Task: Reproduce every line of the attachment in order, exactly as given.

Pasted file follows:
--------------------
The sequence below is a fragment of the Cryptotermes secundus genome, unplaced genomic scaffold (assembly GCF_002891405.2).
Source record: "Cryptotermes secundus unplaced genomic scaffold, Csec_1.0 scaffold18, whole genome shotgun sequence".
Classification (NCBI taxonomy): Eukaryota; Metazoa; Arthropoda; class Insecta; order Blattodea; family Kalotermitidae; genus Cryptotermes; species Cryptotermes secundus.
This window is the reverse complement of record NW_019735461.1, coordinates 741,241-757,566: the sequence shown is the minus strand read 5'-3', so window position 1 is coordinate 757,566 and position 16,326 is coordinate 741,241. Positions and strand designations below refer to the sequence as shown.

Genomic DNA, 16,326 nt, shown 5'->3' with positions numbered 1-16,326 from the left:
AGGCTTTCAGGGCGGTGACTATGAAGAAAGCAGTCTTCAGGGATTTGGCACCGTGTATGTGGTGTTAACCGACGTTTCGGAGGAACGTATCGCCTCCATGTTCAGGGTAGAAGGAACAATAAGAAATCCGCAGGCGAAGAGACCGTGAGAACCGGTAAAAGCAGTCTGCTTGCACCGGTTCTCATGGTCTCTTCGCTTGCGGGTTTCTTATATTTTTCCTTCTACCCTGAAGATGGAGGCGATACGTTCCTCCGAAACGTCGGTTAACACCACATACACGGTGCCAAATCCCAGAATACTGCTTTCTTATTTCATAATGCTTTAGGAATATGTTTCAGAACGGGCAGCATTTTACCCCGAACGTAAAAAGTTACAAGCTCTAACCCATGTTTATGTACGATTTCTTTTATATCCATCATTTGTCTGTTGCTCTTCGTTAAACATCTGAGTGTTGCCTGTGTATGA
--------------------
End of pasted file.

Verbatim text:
The sequence below is a fragment of the Cryptotermes secundus genome, unplaced genomic scaffold (assembly GCF_002891405.2).
Source record: "Cryptotermes secundus unplaced genomic scaffold, Csec_1.0 scaffold18, whole genome shotgun sequence".
Classification (NCBI taxonomy): Eukaryota; Metazoa; Arthropoda; class Insecta; order Blattodea; family Kalotermitidae; genus Cryptotermes; species Cryptotermes secundus.
This window is the reverse complement of record NW_019735461.1, coordinates 741,241-757,566: the sequence shown is the minus strand read 5'-3', so window position 1 is coordinate 757,566 and position 16,326 is coordinate 741,241. Positions and strand designations below refer to the sequence as shown.

Genomic DNA, 16,326 nt, shown 5'->3' with positions numbered 1-16,326 from the left:
AGGCTTTCAGGGCGGTGACTATGAAGAAAGCAGTCTTCAGGGATTTGGCACCGTGTATGTGGTGTTAACCGACGTTTCGGAGGAACGTATCGCCTCCATGTTCAGGGTAGAAGGAACAATAAGAAATCCGCAGGCGAAGAGACCGTGAGAACCGGTAAAAGCAGTCTGCTTGCACCGGTTCTCATGGTCTCTTCGCTTGCGGGTTTCTTATATTTTTCCTTCTACCCTGAAGATGGAGGCGATACGTTCCTCCGAAACGTCGGTTAACACCACATACACGGTGCCAAATCCCAGAATACTGCTTTCTTATTTCATAATGCTTTAGGAATATGTTTCAGAACGGGCAGCATTTTACCCCGAACGTAAAAAGTTACAAGCTCTAACCCATGTTTATGTACGATTTCTTTTATATCCATCATTTGTCTGTTGCTCTTCGTTAAACATCTGAGTGTTGCCTGTGTATGA